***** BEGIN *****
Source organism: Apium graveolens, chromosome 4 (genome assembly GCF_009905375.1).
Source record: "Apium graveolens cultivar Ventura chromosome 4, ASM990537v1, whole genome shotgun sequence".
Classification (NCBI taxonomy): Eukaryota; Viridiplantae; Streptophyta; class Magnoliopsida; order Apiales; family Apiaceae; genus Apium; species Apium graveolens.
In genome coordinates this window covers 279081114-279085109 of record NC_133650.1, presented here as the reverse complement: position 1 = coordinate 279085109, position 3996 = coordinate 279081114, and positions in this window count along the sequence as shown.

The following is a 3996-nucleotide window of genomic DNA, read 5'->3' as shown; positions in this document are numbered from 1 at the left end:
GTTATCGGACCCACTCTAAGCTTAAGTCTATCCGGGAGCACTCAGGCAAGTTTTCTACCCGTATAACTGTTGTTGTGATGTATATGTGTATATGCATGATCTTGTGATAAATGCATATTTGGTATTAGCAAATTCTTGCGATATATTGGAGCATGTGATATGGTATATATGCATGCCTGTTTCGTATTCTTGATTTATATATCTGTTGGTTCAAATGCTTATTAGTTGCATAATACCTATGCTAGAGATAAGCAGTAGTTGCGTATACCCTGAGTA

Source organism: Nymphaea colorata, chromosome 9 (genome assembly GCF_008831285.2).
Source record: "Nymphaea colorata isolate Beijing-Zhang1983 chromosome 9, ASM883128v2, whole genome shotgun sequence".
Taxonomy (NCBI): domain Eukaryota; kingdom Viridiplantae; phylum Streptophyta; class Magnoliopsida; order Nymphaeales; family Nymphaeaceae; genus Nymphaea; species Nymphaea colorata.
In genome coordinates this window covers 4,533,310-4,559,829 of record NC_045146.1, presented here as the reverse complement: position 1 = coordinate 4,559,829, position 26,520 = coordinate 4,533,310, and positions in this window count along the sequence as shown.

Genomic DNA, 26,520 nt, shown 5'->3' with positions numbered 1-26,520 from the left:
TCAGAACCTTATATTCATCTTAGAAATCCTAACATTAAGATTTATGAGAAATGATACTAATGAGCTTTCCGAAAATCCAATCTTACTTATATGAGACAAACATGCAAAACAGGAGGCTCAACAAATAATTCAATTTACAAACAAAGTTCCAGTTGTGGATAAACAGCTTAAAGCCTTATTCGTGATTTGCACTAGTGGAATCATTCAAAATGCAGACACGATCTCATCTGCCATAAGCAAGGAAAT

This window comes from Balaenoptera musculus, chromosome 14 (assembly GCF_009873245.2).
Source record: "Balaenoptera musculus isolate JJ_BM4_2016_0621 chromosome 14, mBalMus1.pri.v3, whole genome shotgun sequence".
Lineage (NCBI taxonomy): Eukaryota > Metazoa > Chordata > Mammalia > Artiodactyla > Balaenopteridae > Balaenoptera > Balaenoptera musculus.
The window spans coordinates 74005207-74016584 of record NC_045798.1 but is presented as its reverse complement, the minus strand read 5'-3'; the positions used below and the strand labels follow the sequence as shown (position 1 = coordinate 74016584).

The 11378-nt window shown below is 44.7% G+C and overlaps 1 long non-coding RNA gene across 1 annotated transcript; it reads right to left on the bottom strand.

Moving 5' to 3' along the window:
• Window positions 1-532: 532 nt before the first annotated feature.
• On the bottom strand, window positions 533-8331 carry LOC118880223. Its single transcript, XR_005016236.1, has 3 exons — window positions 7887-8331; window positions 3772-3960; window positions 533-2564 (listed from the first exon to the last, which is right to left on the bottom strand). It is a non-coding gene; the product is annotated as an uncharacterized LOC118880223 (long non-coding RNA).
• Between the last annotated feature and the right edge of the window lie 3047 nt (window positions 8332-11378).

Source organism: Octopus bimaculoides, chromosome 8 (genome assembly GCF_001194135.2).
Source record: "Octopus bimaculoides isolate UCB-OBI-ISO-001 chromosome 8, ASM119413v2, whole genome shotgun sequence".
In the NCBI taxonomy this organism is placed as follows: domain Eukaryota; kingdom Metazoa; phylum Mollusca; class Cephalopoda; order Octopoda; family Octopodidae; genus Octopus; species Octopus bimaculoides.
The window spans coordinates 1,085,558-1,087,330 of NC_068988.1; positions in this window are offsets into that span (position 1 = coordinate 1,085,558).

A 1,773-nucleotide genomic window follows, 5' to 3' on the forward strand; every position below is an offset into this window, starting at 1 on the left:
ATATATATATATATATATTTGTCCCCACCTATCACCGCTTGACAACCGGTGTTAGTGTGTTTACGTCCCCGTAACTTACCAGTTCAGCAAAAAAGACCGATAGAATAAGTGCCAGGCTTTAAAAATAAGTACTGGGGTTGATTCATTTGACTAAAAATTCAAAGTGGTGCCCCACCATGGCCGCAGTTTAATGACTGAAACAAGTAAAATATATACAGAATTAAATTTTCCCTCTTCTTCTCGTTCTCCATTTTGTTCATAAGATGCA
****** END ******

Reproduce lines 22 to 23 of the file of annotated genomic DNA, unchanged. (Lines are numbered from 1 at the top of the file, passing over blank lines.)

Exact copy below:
Source organism: Octopus bimaculoides, chromosome 8 (genome assembly GCF_001194135.2).
Source record: "Octopus bimaculoides isolate UCB-OBI-ISO-001 chromosome 8, ASM119413v2, whole genome shotgun sequence".